Who Is At Risk?
The most common causes of hypertriglyceridemia are obesity, untreated or poorly controlled diabetes, and excessive consumption of alcohol. Others risk factors include hypothyroidism, kidney disease and, less frequently, genetics. As with many diseases, if you're a smoker, you should quit smoking right now. It won't cause high triglycerides, but as a vasoconstrictor, smoking can quickly make a bad situation worse.
Certain medications may also elevate triglycerides. Among these are Tamoxifen, birth control pills, steroids, beta blockers, diuretics, and estrogen.
How Can I Get Checked?
Triglycerides are usually checked while testing cholesterol levels. All that is required is a quick blood draw. If yours are too high, your doctor should tell you. Mine only mentioned it in passing, so I usually ask for the specific numbers now.
What Treatment Is Available?
The first thing your doctor is likely to tell you is that you need to examine your diet. I have found that a diet designed to control diabetes goes a long way toward lowering triglycerides, as well. In general, the largest contributors for me were carbohydrates, particularly simple carbohydrates.
In the interest of dieting without giving up my favorite sources of carbs, I discovered that multi-grain breads are better for you than whole grain breads. I have also noticed that the darker in color a bread is, the less negative impact it has. This is also true of rice. I choose brown rice over white.
There is a fine line you must walk here, though. In lowering carbs, many people try to eliminate them completely, which can be dangerous. Others tend to go for a more high protein diet, which in many cases also means higher fat.
What About Drugs?
While proper diet and exercise are the preferred course of treatment, sometimes they are not enough to adequately lower your levels. This is particularly true if you are genetically predisposed to having a high lipid count.
There are prescription drugs available if your doctor deems it necessary. There are numerous Statin drugs that target lipids in general.In researching drugs geared specifically toward triglycerides, Niaspan appears to be the most widely prescribed. I'm told it's very effective, but at over a hundred dollars for a 30 day supply, it can be quite costly for those with no prescription insurance.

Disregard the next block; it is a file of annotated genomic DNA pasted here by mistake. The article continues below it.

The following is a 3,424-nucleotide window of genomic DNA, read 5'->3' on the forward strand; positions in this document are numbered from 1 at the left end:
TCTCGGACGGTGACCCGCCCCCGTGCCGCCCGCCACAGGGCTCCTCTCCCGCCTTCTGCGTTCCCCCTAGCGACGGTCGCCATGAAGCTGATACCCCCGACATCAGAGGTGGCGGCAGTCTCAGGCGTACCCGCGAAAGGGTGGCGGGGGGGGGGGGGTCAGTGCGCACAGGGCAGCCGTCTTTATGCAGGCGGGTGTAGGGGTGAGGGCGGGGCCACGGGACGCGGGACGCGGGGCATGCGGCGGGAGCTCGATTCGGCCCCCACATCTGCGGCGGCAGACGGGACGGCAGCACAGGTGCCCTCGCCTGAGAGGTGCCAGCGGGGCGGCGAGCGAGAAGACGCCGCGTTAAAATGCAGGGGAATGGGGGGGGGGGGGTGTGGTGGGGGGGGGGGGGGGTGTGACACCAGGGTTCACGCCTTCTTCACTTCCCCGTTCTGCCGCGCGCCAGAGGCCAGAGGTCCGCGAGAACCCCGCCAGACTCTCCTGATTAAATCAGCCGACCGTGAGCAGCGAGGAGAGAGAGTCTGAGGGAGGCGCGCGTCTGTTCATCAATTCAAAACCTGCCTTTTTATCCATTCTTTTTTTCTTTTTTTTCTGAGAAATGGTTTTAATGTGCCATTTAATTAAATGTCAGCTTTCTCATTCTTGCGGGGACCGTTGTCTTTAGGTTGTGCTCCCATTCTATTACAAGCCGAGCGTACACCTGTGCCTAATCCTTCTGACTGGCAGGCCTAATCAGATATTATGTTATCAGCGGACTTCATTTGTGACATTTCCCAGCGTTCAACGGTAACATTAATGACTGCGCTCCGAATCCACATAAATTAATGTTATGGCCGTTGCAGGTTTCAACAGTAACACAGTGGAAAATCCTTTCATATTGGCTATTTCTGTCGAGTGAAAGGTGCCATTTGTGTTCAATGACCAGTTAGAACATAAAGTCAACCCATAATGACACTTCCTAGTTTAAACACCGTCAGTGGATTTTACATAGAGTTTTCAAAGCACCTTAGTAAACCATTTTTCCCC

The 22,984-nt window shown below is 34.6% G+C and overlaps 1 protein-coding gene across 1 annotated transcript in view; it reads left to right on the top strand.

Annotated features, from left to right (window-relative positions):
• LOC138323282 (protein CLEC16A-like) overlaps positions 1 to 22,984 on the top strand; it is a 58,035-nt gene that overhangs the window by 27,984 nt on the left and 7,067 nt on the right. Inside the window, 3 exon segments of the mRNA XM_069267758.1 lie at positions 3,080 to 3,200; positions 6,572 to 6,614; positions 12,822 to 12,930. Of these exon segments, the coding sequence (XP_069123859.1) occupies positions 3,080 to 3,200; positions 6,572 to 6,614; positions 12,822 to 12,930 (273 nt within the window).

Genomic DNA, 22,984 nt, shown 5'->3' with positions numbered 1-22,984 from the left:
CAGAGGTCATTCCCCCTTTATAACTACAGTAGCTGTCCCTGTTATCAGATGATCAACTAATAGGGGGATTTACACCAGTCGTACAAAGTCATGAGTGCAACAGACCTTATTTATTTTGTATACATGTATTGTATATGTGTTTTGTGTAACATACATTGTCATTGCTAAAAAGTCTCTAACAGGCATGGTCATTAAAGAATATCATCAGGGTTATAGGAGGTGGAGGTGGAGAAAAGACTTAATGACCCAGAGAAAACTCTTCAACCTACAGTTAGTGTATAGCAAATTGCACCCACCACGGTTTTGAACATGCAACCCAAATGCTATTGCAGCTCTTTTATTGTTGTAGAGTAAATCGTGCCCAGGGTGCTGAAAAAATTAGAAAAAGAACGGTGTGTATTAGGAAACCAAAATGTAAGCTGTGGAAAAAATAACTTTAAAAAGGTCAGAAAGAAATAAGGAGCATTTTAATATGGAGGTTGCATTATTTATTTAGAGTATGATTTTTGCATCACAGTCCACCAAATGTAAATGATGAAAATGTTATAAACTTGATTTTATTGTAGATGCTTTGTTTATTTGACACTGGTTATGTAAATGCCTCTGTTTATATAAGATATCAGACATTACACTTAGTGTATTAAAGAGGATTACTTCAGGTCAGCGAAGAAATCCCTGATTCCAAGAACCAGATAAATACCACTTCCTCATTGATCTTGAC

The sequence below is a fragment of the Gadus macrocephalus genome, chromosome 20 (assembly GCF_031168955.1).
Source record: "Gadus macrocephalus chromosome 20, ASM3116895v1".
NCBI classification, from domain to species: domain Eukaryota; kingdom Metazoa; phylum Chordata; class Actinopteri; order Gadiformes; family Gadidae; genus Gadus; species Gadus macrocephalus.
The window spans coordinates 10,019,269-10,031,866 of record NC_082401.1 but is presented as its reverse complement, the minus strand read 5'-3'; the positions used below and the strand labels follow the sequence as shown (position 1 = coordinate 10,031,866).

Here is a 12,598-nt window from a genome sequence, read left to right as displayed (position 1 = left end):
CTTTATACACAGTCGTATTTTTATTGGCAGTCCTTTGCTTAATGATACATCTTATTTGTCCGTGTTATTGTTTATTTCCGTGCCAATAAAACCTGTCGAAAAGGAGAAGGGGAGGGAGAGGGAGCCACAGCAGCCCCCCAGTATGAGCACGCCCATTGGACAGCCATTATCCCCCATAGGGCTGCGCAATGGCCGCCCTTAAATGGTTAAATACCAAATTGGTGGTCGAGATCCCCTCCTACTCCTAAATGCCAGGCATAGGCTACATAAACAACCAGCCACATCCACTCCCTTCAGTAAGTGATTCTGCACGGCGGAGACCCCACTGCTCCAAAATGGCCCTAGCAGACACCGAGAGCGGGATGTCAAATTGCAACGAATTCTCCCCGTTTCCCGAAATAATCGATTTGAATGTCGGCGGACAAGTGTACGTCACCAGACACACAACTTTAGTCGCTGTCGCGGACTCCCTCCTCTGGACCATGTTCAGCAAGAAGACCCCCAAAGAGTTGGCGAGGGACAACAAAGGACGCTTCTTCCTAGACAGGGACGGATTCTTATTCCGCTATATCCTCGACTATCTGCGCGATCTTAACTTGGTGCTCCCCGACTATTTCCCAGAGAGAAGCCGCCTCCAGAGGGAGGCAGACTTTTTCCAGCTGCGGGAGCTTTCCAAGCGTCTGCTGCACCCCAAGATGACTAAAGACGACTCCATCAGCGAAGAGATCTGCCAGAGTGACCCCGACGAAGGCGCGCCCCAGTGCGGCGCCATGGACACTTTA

There are also homeopathic remedies available over the counter.
Can I Treat High Triglycerides Myself?
I currently treat my hypertriglyceridemia withniacin therapy, but this is not a decision to take lightly. High doses of niacin have been associated with some potentially serious side effects, and could interact badly with medications you may already be taking. I would strongly urge you to see your doctor before taking this route.
It is also likely that if your doctor approves this course, he will want to see you periodically to monitor its effectiveness, and check for the more serious side effects, like impaired liver function, and irregular heartbeat.
As I said in the beginning, I am not a doctor and do not offer this information as advice. It is my hope that if you are at risk of hyperlipidemia (high cholesterol), or hypertriglyceridemia you will seek the advice of your doctor, and conduct your own research relevant to your specific health concerns. In doing so, you can lessen your chance of pancreatitis, heart disease and stroke while living a longer and healthier life.
This content is accurate and true to the best of the author’s knowledge and does not substitute for diagnosis, prognosis, treatment, prescription, and/or dietary advice from a licensed health professional. Drugs, supplements, and natural remedies may have dangerous side effects. If pregnant or nursing, consult with a qualified provider on an individual basis. Seek immediate help if you are experiencing a medical emergency.